So you’ve found yourself in a position you never thought you would- without a job, probably for the first time in your adult life. Laid off. Let go. Dismissed from your duties. Call it whatever you want, your position has been eliminated, and you’re left reeling in the aftermath, trying to put the pieces together and wishing you knew the answer to “WHAT DO I DO NEXT?”.

First off, know that you’re not alone. The more people you talk to about this, the more stories you’ll hear about past experiences of the same thing happening to so many others, even ones that you would consider great employees.

With all of the thoughts swirling around in your head and some appropriate panic settling in, here are some suggestions of what to do if you find yourself in this position, from someone who’s been there before.

1. Take some time to process what has happened, a cooling off period. Even if it’s just for a long weekend, take some time to get your thoughts and emotions on the situation in check before you make any major decisions. There will likely be a mark left from the news, but it will only benefit you to burn off any negative energy so you can face your next steps with a positive attitude, rather than carrying the angst around for potential employers to see or making any rash decisions.

2. Make a list of wants and needs. You’ll still need to support yourself, and possibly your family, financially. You probably need to maintain health care access. You may want to use this as an opportunity to change directions professionally. You may want to take some time off to travel, spend time with family, volunteer or even further your education. Your needs are critical but don’t ignore your wants, within reasonable means, as well. Satisfying some of your wants helps to ensure that you are achieving some balance, which will help you in moving on to your next steps in life.

3. Get your affairs in order. With a stack of paperwork in hand upon termination, making the necessary moves toward closure with your previous employer and moving on, is entirely on you.

a. Meet with your financial advisor. He or she can tell you what your new financial plan should be and what flexibility you have going forward.

b. Contact the designated COBRA health insurance provider or get on a spouse’s plan if coverage is needed. Think about if you need to change any medical providers based on changed coverage plans.

c. Rollover any retirement funds into an appropriate account once they become available.

d. You can even call your auto insurance company, notifying them that you no longer commute for work, which should provide a slight cost reduction.

e. Change your contact email for any person or company who used your former email address.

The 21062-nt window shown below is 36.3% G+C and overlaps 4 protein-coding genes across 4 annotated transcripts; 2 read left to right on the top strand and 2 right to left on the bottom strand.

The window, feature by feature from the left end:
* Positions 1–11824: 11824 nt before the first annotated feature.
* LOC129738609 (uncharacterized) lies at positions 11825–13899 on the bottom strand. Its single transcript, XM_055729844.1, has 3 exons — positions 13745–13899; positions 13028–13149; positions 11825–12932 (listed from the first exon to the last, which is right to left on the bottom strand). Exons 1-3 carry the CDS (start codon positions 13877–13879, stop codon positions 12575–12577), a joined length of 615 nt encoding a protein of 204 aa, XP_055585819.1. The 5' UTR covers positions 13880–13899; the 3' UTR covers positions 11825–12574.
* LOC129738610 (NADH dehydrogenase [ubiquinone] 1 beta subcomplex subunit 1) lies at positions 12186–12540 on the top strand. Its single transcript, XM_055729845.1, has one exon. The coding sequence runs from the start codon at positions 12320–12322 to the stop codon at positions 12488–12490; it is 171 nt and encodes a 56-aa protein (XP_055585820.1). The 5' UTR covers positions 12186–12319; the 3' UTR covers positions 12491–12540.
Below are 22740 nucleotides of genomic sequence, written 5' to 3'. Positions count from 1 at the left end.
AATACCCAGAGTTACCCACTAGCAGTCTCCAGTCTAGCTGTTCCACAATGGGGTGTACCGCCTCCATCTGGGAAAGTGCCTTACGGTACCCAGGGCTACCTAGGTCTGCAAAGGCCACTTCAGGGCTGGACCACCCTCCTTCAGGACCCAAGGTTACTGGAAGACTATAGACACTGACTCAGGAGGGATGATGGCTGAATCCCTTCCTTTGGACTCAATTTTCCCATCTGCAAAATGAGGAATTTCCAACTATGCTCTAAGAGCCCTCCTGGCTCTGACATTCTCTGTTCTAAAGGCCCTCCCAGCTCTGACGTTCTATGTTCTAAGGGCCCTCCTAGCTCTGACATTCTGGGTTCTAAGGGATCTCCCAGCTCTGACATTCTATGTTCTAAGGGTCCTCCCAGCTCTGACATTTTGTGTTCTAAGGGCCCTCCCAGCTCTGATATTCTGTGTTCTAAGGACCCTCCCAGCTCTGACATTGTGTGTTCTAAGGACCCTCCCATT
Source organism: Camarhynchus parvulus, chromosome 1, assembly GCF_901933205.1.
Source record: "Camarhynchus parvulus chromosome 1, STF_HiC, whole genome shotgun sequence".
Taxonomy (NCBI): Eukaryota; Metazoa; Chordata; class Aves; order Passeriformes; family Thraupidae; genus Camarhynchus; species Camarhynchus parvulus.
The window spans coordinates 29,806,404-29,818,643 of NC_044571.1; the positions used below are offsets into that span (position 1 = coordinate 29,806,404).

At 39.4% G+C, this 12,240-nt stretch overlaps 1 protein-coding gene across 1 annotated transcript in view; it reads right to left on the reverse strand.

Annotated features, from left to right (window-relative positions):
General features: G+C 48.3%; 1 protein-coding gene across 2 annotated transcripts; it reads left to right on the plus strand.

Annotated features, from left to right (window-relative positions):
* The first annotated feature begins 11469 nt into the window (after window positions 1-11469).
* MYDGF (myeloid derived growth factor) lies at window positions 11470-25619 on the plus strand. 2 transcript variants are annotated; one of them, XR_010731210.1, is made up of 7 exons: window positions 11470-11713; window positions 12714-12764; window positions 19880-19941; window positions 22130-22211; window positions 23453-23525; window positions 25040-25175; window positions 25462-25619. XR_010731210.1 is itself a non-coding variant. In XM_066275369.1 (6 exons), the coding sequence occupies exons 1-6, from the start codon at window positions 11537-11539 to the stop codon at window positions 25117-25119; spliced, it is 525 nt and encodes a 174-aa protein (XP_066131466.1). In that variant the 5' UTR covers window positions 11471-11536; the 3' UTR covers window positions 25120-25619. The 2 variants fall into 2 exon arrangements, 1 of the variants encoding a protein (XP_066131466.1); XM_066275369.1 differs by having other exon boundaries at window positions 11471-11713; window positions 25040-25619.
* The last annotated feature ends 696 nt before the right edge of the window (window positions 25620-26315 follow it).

4. Take advantage of any benefits provided to you. EAP or employee assistance can be in the form of outplacement services, a therapist for stress management or even legal and financial consultation. Even if you’re hesitant to receive help, it could be worth your time to sign up for the benefits and explore the options given to you. Once you make some decisions around your career path, EAP can provide helpful tools and resources rather than going it alone. Unemployment benefits vary by state and require some hoops to jump through, but receiving monetary assistance will take some pressure off your debts for a short period if you decide to take this route.

5. Value your support system. Those around you whom you can lean on during what likely is a difficult transition in your life can be a great reminder of all that you do have. Calling on friends to vent about your stresses and having family members to support you can be therapeutic in the healing process. Sometimes all you need is a boost of confidence or a distraction from the obvious situation looming over your head. It’s not easy to ask for help for many people, but you will need some support during this time, and the good ones will be there for you.

Receiving that proverbial pink slip can be a significant blow to your ego and confidence in abilities. One thing I’ve thought about over and over was “Will this devalue me to future employers?”. After talking to many career professionals, I’ve realized that any good hiring manager should understand the nature of the situation and how nobody is truly immune to it happening during the span of their careers. Let your abilities speak for themselves.

It’s a difficult time in your life to face sudden unemployment, especially from workforce reduction and you’re not given any real answers around “Why?”. So often we’re just a number to employers when it comes down to impending layoffs.

Being “let go” feels like being dumped by a boyfriend/girlfriend and you want to yell “I’m not good enough for you?!?! You’re not good enough for me!”, with no one to hear on the receiving end. There will be good days and bad days to follow. Try to remind yourself of what you do have and that this one event DOES NOT DEFINE you!

Take some deep breaths. Do some meditation, if that’s your “thing” but keep your head up so that you can devise a plan for YOUR NEXT MOVE!

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